Matt Parratt, Observatree Scientific Coordinator, and colleagues at Forest Research; Michael Bell (climate), Caroline Gorton (plant pathologist), and Amirah Nigoumi (entomology), look at the effects of extreme heat and drought on trees.

On the 19th of July 2022 recorded temperatures in the UK rose above 40°C for the first time and there were two consecutive days of temperatures exceeding 38°C. Furthermore the area affected by the above average temperatures extended from Kent to Southern Scotland with a new Scottish Record high of 34.8°C set at Charterhall in the Borders. The high summer minimum temperature record was also broken, and by a considerable margin; the temperature at Shirburn Model Farm, Oxfordshire did not fall below 26.8°C for 24 hours from the morning of July 18th compared with 23.9°C from Brighton in 1990.

Despite the high temperatures of 2022 the driest summer on record for the UK was 1995, closely followed by 1976 and both of those were considerably drier than the cluster of dry summers in 2003, 2006, 2018 and 2022.

In the UK water availability in reservoirs and groundwater also relies upon rain/snow between the preceding November and April and in 2022 there was an extended dry spell between November 2021 and August 2022 – only February was wetter than the average. In this, 2022 and 1976 are very similar. Between November 2021 and August 2022 only February had higher than average rainfall.

The primary effects of drought start with wilting foliage, the first indication that evaporation of water from leaves is outstripping the ability of roots to supply it. If a water supply soon becomes available, many  plants can quickly recover. But if drought conditions persist,  then leaf scorch can follow. The condition usually presents as yellowing between leaf veins and along margins, eventually turning to brown. The ultimate stage of preventing excessive moisture loss is leaf loss and premature senescence associated with an increase in production of abscisic acid within the leaves, observed as a ‘false autumn’. Crown dieback and root death can follow, but this may be a slow process for several years after the drought event.

Scorch, early senescence, and crown dieback aren’t in themselves fatal but there are longer term affects which can have more damaging consequences and may not be seen for several years and these are described as secondary effects. Carbohydrates produced by photosynthesis are used by trees to produce proteins, fats, growth regulators and secondary metabolites so when leaf area is reduced, so does the production of these other compounds and that leads to lower growth rates, branch and fine root dieback, and a reduced capacity to heal small wounds can leave trees more open to infections such as Nectria canker and Cytospora canker which are usually associated with drought stress. Furthermore, the decrease in the ability of the tree to compartmentalise infection this leaves trees vulnerable to attacks by secondary pathogens such as Armillaria.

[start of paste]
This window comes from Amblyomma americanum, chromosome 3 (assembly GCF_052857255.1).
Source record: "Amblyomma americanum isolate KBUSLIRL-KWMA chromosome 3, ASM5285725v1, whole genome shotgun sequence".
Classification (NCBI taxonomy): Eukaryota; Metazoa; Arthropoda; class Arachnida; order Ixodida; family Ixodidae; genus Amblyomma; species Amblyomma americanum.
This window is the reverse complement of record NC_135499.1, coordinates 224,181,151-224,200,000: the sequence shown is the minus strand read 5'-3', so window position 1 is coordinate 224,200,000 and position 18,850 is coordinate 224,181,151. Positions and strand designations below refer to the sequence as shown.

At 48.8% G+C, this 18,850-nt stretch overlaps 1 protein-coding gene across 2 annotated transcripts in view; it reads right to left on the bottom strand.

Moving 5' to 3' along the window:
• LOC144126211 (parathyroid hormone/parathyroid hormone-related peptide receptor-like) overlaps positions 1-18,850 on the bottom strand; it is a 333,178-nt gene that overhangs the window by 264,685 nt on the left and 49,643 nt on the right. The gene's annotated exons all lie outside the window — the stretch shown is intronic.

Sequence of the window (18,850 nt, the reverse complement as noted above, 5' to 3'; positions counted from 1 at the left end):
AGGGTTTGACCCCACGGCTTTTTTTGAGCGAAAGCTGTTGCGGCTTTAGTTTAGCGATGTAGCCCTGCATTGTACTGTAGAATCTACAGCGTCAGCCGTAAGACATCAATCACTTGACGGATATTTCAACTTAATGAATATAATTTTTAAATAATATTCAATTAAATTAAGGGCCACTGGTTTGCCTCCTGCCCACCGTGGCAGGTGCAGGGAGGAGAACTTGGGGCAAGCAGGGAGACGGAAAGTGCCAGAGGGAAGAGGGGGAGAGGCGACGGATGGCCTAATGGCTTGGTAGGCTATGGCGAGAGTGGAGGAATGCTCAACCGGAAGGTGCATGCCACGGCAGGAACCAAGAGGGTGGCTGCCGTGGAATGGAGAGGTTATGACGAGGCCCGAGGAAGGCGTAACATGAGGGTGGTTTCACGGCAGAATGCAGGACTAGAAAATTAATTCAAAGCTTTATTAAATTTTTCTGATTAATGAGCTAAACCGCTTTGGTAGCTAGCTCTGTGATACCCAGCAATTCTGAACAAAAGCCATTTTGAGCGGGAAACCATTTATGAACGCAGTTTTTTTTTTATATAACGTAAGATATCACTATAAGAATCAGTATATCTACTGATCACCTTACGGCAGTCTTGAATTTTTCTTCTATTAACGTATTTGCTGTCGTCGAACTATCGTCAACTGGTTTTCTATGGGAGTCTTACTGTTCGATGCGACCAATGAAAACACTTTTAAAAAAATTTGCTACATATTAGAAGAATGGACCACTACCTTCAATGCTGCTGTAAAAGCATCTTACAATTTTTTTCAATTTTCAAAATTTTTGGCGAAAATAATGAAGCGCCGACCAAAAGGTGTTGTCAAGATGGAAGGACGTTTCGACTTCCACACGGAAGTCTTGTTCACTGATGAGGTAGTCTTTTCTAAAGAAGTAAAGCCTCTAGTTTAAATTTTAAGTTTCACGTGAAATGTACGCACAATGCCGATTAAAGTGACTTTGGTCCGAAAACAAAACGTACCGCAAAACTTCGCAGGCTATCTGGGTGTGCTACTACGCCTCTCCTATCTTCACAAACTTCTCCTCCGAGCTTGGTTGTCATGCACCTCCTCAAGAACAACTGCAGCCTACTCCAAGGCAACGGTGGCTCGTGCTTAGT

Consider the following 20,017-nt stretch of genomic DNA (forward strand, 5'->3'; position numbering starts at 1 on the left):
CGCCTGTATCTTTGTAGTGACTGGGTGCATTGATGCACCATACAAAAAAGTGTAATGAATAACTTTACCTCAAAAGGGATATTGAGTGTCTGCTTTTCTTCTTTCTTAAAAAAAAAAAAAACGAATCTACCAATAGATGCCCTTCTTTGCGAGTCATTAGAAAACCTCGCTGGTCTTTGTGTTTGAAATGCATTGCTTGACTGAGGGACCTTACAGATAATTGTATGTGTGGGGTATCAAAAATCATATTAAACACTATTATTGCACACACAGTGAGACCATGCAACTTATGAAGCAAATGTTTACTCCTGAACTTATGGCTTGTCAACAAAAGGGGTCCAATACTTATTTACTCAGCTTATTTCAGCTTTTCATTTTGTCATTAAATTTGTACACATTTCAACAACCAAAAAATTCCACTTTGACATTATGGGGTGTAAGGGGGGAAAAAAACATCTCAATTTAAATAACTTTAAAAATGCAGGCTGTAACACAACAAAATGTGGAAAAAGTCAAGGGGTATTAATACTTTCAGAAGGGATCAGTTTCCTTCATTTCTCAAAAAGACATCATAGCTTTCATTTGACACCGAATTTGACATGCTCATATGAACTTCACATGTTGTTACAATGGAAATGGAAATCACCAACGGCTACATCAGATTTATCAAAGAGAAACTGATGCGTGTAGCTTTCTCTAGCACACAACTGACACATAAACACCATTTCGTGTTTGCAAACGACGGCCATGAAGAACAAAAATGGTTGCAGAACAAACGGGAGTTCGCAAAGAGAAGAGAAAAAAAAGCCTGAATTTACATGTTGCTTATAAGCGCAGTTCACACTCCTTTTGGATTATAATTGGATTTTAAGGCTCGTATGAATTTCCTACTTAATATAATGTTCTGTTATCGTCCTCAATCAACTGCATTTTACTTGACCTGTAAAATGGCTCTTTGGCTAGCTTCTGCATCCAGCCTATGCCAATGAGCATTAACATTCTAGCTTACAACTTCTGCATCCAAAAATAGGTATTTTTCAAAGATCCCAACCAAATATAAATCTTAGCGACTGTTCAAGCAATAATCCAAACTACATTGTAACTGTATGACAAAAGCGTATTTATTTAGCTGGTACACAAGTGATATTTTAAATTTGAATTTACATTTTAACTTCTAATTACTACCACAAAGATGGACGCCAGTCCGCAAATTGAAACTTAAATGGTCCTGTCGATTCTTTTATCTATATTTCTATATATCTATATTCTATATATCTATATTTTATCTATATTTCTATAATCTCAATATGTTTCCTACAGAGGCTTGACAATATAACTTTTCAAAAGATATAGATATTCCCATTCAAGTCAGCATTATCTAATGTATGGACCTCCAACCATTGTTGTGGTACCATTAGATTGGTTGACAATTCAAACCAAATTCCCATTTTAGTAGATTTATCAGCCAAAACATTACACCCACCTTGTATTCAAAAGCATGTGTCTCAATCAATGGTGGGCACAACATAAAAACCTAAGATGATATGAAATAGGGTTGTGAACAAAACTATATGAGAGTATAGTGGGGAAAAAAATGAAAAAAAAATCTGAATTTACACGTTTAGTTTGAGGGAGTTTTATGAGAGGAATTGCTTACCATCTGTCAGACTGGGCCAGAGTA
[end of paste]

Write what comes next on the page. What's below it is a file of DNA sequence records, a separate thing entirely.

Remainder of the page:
Secondary metabolites such as tannins, oleoresins, and alkaloids play an important role in plant defence from pests and pathogens and can initially see a rise in production but as drought persists production falls and reserves run low. Oleoresin has been associated with deterring wood boring insects so as levels decrease, so do defences, potentially increasing the risk of attacks by pests such as bark beetles, some long-horned beetles, wood wasps and various lepidopteran species.

Drought stressors on plants may cause some of their herbivorous insect predators to speed up their life cycle whilst in others their development is impeded. Several insect pest species such as moths have been found to change their feeding preferences when drought has affected their host plant, favouring the drought-stressed plants with their reduced secondary defences. As climate change creates a shift in the seasonal timing of droughts this causes a disruption to the plant host-pest relationship and subsequently a change to the entire local ecology.     

There are also pests and diseases which thrive in warmer conditions and we expect to see an increase in these.  Sooty bark disease (Cryptostoma corticale, figure 2) is one such problem where the fungus which is usually an endophyte within the tree (most commonly sycamore) becomes a pathogen as temperatures exceed 25oC for an extended period.  The profuse spore production beneath the bark which gives this disease its name is a potential respiratory risk to human health risk and so it is advised that potentially affected trees are not examined closely. Diplodia pini is disease of conifers which is more common in hot countries and this is causes shoot dieback.  There has already been an increase in cases and this trend is seen with other pathogens that may have previously been on the northern limit of their temperature range, but which are now finding summer heat more suitable for their growth optimum.

Recovery from the damage caused by prolonged drought can take a long time and it is likely we will see an increase in symptoms related to the extreme heat and drought of 2022 in the coming years.



Bettina Gutbrodt, Karsten Mody, Silvia Dorn: Oikos Volume 120, Issue 11, First published: 09 May 2011: Drought changes plant chemistry and causes contrasting responses in lepidopteran herbivores.

Karalija, E. et al. (2023): Plants strike back: Plant volatiles and their role in indirect defence against aphids: Volume 175 (1).

McCarthy, M. (2022) Guest post: A Met Office review of the UK’s record-breaking summer in 2022 [online]. Accessed 05.01.2022 at: Guest post: A Met Office review of the UK’s record-breaking summer in 2022 - Carbon Brief

Soni R, Suyal D, Goel R (ed.) Plant Protection: From Chemicals to Biologicals. Berlin, Boston: De Gruyter (2022): Srivasatava P. Chapter 13 Use of alkaloids in plant protection: p.337-352.